It was mid-afternoon when we left Boardman. We stopped for lunch, drove to a CAT Scale to weigh the rig, and then pulled into a Walmart a few miles south of Pueblo.
There are good Walmarts for parking overnight, and there are not so good Walmarts for parking overnight. A quick glance around the lot told us this was not a good Walmart for overnight parking, so we continued on. Unfortunately, that left us with very few opportunities for overnight camping. Looking at the AllStays app (highly recommended) on our iPhone, we found a KOA in Colorado City, and decided to call it a night.
I was exhausted. All I wanted to do was pay, relax for a short while, and go to bed.
Left to right: Tim and Elena Johnson, KOA Campground Owners, and Scott and Julie Nash, KOA Work Campers
Then we got talking to the KOA folks, asking them what to do in the area. One of the KOA-ians recommended Colorado Gators Reptile Park, a large fish farm and reptile sanctuary in central Colorado. What? Alligators in the middle of Colorado?
That’s when it hit me. We would seek out the most over-the-top crazy things we could find. From Kent’s description, Bishop Castle clearly belonged on this list. Colorado Gators was also perfect for this new plan. Finally, how about 750 foot high sand dunes 1,000 miles from the ocean? Put Great Sand Dunes National Park on this docket, and we’ve got ourselves an adventure. Crazy Colorado, here we come.
That night we did the usual campground dance. We pulled into our campsite, unlocked the camper, locked the truck, and went to plug-in. All was going well until I couldn’t find the detachable power cord. Angela and I opened every compartment and looked in every cabinet, but there was no power cord to be found. A quick call back to Boardman confirmed what we had suspected, we were power cordless. We should have checked for a power cord before we left Boardman, but forgot that basic step.
Above: What’s missing from this photograph? Hint, it’s electric; boogie-woogie-woogie.
The Arctic Fox batteries were fully charged from a day of driving and, with all-LED lighting and an on-board generator, we were fine. That said, there was something equally hysterical, pathetic, and upsetting about paying $40 to dry camp at a KOA. After how the rest of the day had gone, all we could do is laugh, howl at the moon, and go to bed.
Actor Martin Mull once famously said, “Talking about music is like dancing about architecture”. If that’s true, then talking about the architecture of Bishop Castle will be like dancing about music. Wait a minute, that might actually make sense.
In a way, that really does help describe Bishop Castle, a multi-story, multi-room, and multi-faceted stone and iron work of art near Rye, Colorado. Just as Kent explained, Bishop Castle makes absolutely no sense, until you see it.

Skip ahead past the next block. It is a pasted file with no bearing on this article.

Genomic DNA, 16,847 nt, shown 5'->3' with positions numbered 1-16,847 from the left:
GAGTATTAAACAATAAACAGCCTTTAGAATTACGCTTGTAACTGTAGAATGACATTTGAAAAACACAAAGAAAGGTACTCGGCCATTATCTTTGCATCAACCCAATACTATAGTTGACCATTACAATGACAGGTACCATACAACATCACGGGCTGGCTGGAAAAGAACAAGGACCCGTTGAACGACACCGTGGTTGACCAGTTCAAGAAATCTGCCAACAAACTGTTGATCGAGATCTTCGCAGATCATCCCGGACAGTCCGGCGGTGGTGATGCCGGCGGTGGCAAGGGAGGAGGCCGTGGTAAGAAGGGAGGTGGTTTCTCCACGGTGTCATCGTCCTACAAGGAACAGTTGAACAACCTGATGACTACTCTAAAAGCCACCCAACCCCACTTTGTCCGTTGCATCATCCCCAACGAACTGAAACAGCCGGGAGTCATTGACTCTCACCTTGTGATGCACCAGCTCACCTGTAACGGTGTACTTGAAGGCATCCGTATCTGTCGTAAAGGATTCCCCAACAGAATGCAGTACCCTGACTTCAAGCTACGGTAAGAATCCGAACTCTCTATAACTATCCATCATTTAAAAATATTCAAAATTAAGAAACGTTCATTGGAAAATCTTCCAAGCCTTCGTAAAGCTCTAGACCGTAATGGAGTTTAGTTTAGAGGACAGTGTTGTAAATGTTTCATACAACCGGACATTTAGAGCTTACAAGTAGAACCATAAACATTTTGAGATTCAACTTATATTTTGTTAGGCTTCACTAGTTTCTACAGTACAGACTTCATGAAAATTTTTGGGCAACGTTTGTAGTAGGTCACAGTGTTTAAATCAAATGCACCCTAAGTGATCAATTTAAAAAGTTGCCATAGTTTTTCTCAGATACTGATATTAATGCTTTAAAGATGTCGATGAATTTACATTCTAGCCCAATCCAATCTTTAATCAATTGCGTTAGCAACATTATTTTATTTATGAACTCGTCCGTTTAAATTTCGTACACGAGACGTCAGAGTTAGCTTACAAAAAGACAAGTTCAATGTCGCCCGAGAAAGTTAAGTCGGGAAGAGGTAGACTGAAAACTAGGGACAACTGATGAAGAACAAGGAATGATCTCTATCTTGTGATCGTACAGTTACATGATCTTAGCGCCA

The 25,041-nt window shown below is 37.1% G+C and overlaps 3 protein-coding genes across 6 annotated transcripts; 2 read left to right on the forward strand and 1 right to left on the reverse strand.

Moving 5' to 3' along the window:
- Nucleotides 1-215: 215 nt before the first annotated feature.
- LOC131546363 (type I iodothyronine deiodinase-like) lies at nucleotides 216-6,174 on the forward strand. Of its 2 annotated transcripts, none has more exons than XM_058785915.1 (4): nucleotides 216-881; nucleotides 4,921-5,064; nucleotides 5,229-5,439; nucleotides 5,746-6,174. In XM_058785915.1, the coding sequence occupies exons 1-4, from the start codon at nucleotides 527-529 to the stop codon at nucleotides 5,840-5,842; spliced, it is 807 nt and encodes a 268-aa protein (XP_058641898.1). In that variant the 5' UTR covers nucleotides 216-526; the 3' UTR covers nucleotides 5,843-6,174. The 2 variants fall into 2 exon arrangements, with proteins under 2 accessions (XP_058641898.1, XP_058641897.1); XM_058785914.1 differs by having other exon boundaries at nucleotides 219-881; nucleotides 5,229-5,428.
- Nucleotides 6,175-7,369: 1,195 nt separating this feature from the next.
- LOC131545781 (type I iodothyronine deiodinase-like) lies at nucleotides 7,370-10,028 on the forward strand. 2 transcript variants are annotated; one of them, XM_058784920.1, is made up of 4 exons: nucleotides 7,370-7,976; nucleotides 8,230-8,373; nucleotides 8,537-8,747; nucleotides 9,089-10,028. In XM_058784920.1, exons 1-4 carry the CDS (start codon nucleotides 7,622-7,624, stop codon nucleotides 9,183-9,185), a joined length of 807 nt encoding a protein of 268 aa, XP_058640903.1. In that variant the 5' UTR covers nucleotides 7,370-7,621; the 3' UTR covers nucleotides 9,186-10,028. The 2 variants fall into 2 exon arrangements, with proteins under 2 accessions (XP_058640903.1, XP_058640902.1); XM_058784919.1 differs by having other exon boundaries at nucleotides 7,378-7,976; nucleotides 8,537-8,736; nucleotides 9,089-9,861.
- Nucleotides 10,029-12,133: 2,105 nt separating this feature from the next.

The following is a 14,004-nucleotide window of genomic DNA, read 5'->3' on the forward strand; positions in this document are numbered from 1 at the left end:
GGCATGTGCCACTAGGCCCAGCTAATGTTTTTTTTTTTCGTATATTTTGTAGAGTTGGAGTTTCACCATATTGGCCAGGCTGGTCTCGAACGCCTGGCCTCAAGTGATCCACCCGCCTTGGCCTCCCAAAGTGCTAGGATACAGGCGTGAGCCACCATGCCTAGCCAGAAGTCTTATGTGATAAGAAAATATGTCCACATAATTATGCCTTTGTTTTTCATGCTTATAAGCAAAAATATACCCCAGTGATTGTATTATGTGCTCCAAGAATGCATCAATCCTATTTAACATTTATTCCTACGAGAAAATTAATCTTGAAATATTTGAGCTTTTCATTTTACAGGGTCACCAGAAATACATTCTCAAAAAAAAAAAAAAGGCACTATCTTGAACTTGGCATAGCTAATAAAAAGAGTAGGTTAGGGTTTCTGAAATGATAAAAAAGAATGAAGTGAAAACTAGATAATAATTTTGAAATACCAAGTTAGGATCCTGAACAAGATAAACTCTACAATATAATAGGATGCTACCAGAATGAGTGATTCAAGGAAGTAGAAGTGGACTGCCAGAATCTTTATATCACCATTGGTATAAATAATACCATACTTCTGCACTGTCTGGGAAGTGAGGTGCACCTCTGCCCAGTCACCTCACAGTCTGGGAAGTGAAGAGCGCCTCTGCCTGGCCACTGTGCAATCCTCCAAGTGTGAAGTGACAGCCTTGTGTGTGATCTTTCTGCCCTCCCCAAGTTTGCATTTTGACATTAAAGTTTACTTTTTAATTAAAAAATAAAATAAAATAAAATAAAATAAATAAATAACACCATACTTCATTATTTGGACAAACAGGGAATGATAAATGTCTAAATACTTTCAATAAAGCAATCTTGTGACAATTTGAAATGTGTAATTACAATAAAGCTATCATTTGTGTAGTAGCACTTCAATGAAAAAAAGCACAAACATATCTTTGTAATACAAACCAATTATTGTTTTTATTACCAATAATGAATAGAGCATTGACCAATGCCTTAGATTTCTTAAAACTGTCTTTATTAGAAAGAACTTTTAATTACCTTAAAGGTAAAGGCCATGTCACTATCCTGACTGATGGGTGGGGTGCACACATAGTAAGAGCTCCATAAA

Above: The steep stairs leading up to the main room of Bishop Castle
Above: Gordon taking a photo in the main room of Bishop Castle
Then it still makes no sense, but you’re left in awe at the vision, audacity, and sheer labor of one brilliant and quite possibly insane man, Jim Bishop. Through this prism, Bishop Castle can only be celebrated, as art, and the triumph of singular will power the likes of which most of us will never know.
Above: A warning sign at Bishop Castle
Bishop Castle is also really cool, and incredibly dangerous. Everywhere you look there are signs that basically say, “You’re taking our life in your hands if you’re crazy enough to climb this illegal structure”.
Your common sense alarms will be telling you the same as you ascend the main stairway onto see-through wrap-around iron work lattice balconies several stories above certain death.
Need to cure your fear of heights? I’ve got the castle for you!
The reward for your bravery is to experience a structure unlike anything we’ve ever seen. The stone and iron work is simply extraordinary.
Above: The extraordinary iron work at Bishop Castle
The organic forms and towering stained glass reminded me of something Tim Burton would design. Seriously, someone should make a movie at Bishop Castle. Call Johnny Depp, and break out the scissorhands. I smell a sequel.
Above: Driving from Bishop Castle to Poncha Springs, Colorado
That evening we drove to the Walmart in Salida for food, supplies, and overnight parking. The following morning we met the team at Holiday RV in Poncha Springs for the first time, and then continued to Colorado Gators Reptile Park.
There were no other vehicles in the parking area at Colorado Gators. I began to wonder if they waited for unsuspecting tourists like us to show up, and then fed them to the alligators. I was always a little freaked out about what happened to Captain Hook, so this was not a good scenario to be walking into.
My fears were somewhat alleviated when I saw a sign just outside the entrance that read, “Caution: This is a working farm. It does smell.” Clearly the folks that work here were knuckleheads. My kind of people! Then the next sign freaked me out all over again.